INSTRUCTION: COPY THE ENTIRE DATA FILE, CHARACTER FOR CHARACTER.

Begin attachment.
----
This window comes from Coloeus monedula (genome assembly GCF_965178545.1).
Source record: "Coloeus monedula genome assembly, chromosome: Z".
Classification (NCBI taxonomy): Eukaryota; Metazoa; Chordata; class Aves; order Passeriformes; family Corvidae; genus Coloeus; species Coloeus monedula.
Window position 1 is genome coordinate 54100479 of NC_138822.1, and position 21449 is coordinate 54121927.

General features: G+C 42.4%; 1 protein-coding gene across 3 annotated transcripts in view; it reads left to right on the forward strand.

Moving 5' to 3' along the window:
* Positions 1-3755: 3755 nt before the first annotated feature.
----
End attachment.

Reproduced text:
This window comes from Coloeus monedula (genome assembly GCF_965178545.1).
Source record: "Coloeus monedula genome assembly, chromosome: Z".
Classification (NCBI taxonomy): Eukaryota; Metazoa; Chordata; class Aves; order Passeriformes; family Corvidae; genus Coloeus; species Coloeus monedula.
Window position 1 is genome coordinate 54100479 of NC_138822.1, and position 21449 is coordinate 54121927.

General features: G+C 42.4%; 1 protein-coding gene across 3 annotated transcripts in view; it reads left to right on the forward strand.

Moving 5' to 3' along the window:
* Positions 1-3755: 3755 nt before the first annotated feature.